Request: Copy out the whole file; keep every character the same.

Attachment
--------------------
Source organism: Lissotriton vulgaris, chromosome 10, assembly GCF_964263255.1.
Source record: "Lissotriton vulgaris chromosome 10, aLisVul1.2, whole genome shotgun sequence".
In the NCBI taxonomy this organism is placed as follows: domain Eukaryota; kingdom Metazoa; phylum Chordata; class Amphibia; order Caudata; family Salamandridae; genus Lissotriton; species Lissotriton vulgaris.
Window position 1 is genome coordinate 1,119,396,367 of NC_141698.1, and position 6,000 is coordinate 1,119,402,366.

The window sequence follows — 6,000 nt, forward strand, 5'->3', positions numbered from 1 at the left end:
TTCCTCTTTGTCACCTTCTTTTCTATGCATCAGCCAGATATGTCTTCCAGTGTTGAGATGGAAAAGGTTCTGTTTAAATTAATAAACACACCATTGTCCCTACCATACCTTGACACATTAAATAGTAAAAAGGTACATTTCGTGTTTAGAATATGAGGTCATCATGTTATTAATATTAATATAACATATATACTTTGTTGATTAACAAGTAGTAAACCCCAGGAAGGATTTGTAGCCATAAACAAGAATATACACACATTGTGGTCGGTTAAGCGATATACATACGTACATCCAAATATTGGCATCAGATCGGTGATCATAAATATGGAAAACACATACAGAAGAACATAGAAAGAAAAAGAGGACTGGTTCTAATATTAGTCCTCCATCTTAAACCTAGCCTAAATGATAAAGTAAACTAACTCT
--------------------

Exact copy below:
Source organism: Lissotriton vulgaris, chromosome 10, assembly GCF_964263255.1.
Source record: "Lissotriton vulgaris chromosome 10, aLisVul1.2, whole genome shotgun sequence".
In the NCBI taxonomy this organism is placed as follows: domain Eukaryota; kingdom Metazoa; phylum Chordata; class Amphibia; order Caudata; family Salamandridae; genus Lissotriton; species Lissotriton vulgaris.
Window position 1 is genome coordinate 1,119,396,367 of NC_141698.1, and position 6,000 is coordinate 1,119,402,366.

The window sequence follows — 6,000 nt, forward strand, 5'->3', positions numbered from 1 at the left end:
TTCCTCTTTGTCACCTTCTTTTCTATGCATCAGCCAGATATGTCTTCCAGTGTTGAGATGGAAAAGGTTCTGTTTAAATTAATAAACACACCATTGTCCCTACCATACCTTGACACATTAAATAGTAAAAAGGTACATTTCGTGTTTAGAATATGAGGTCATCATGTTATTAATATTAATATAACATATATACTTTGTTGATTAACAAGTAGTAAACCCCAGGAAGGATTTGTAGCCATAAACAAGAATATACACACATTGTGGTCGGTTAAGCGATATACATACGTACATCCAAATATTGGCATCAGATCGGTGATCATAAATATGGAAAACACATACAGAAGAACATAGAAAGAAAAAGAGGACTGGTTCTAATATTAGTCCTCCATCTTAAACCTAGCCTAAATGATAAAGTAAACTAACTCT